Winslow Homer, Morning Glories

“But in correction, above all avoid anger and bitterness of spirit. Otherwise you may seem to wish not to amend a friend so much as to vent your own spleen. Indeed, I have observed that in reproving friends some people hide their growing bitterness and overflowing rage under the cloak of zeal or frankness. As a result… such correction has done more harm than good.”
Aelred of Rievaulx, On Spiritual Friendship

Sometimes it seems that great writers on the moral life have been sitting in my living room. Watching how I act toward my wife.

It’s the line “such correction has done more harm than good” that really gets me. How many times have I thought to myself, “Why is it that people around me find it hard to appreciate my insights into their problems? Even my wife!” How many discussions have turned into arguments, only to end as fights.

Perhaps sometimes I actually have an insight into something that is ‘wrong’ in my wife, and this is part of why I am surprised when sharing it doesn’t go well. But Aelred  points to the key: my correction was an expression of my anger. And my anger did not convey “I love you, and I’m looking out for you.” Rather, it conveyed: “I love me, and I’m looking out for me.”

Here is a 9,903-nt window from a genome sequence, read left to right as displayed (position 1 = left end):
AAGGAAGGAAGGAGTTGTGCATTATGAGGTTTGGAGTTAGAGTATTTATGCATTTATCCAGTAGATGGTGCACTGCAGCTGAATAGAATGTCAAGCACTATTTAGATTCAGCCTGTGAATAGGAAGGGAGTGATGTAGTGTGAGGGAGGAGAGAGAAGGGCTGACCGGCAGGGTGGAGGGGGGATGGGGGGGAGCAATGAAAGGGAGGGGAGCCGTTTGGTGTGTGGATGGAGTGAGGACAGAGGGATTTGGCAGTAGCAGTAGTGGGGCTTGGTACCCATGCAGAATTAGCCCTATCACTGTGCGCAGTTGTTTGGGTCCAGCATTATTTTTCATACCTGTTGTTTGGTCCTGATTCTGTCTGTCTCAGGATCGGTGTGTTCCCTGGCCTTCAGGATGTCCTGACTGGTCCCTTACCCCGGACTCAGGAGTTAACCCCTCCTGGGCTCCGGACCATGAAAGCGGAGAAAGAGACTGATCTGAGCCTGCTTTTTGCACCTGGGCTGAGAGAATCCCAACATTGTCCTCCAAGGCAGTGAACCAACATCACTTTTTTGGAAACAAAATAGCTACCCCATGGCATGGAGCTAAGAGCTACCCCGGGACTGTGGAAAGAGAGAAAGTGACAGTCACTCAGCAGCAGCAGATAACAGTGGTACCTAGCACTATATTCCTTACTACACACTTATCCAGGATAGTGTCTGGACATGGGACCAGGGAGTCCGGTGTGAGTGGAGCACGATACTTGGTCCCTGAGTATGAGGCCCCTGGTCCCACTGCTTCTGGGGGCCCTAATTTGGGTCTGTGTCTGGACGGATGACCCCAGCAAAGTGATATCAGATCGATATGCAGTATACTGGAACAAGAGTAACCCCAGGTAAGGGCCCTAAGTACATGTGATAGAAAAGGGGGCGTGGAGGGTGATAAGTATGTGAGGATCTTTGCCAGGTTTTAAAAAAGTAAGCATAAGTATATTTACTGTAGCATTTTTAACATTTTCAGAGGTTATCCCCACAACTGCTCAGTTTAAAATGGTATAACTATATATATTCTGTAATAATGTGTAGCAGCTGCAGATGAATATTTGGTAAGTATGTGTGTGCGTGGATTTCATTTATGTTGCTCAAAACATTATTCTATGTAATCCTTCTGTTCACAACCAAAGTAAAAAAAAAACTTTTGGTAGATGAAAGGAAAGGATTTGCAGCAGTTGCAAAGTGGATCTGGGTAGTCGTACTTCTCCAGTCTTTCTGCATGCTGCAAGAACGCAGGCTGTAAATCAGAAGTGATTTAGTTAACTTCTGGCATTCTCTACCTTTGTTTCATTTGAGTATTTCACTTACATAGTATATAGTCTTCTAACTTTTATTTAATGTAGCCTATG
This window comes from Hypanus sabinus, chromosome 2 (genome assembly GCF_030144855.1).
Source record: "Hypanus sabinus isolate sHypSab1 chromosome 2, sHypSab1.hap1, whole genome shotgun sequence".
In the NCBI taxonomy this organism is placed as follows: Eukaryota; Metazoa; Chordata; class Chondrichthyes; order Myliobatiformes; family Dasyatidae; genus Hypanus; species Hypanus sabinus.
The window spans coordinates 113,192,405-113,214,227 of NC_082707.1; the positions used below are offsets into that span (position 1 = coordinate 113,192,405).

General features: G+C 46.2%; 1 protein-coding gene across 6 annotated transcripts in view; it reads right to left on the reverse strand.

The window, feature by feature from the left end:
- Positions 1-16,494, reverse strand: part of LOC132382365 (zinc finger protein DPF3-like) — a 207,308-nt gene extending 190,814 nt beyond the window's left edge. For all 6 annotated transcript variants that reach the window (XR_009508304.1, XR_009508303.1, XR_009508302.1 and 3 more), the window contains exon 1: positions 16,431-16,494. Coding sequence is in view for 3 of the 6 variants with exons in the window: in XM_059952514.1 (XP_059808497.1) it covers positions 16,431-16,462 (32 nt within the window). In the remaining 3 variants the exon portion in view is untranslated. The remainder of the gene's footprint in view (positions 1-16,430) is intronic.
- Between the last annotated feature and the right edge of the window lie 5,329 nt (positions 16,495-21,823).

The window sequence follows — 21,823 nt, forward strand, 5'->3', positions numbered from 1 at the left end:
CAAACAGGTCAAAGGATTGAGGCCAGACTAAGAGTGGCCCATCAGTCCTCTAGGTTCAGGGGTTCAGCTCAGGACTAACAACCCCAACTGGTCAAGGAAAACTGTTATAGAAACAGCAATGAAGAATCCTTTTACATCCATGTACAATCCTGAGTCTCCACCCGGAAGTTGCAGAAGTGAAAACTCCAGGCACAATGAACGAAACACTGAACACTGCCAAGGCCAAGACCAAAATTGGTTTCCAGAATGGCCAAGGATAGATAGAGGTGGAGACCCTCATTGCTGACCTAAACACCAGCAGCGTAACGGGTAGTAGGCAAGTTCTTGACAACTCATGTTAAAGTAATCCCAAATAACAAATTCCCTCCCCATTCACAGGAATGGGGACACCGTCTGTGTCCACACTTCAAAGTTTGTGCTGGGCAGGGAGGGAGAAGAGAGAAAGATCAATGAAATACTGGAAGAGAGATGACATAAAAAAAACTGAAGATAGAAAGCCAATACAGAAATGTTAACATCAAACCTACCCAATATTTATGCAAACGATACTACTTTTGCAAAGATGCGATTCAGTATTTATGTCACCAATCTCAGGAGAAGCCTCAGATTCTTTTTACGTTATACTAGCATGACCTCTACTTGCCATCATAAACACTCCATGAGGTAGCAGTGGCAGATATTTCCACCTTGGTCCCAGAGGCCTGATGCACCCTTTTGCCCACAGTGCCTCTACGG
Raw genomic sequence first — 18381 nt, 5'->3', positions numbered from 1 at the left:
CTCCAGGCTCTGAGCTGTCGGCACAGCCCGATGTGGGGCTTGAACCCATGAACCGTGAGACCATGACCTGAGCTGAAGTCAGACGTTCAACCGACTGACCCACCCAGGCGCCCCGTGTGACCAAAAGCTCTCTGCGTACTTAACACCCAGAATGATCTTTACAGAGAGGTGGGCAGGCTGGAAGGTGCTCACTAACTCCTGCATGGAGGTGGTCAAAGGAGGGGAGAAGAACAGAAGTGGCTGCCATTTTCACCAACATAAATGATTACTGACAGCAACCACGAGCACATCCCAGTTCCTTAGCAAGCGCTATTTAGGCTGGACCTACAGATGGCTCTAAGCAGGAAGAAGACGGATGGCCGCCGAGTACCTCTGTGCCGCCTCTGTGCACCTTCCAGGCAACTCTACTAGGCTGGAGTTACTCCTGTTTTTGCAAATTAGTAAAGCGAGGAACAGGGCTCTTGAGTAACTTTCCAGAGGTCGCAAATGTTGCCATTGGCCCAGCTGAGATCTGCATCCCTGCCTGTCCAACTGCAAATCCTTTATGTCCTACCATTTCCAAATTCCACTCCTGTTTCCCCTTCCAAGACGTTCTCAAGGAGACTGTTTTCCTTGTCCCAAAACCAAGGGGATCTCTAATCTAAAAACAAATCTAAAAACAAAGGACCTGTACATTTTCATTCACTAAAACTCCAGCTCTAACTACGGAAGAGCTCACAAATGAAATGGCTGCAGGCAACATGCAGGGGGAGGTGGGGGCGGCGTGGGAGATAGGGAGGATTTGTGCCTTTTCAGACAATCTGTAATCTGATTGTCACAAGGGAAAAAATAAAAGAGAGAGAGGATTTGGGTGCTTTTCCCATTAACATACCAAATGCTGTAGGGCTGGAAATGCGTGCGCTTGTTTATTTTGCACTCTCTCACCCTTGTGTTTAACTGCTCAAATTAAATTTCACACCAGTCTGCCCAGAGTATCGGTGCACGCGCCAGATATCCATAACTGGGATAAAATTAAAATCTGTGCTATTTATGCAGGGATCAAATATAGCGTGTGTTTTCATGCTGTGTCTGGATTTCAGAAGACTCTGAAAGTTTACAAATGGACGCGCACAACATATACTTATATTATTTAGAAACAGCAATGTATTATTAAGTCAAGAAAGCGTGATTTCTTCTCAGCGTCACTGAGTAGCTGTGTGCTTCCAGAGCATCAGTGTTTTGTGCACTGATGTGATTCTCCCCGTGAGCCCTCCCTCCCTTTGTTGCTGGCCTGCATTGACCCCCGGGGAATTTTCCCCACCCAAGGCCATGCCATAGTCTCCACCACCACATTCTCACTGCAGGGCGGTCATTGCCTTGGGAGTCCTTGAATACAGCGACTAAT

When selfishness moves me to make what can only be taken as an attack, then battle has been joined. And the casualties are counted in the erosion of trust, and the memory of words that can’t be taken back.

I have failed to act from my love for you. I have been governed by fear and hurt, and my selfishness has overflowed under the cloak of frankness. And worse, I’ll probably do it again.

So I apologize, and I beg your forgiveness. And I resolve that all my words will truly speak to you, that I love you.

St. Aelred (1109-1167) was the abbot of the English Cistercian monastery in Rievaulx. He is most known for his treatise On Spiritual Friendship.

Image: Winslow Homer (American, 1836-1910), Morning Glories

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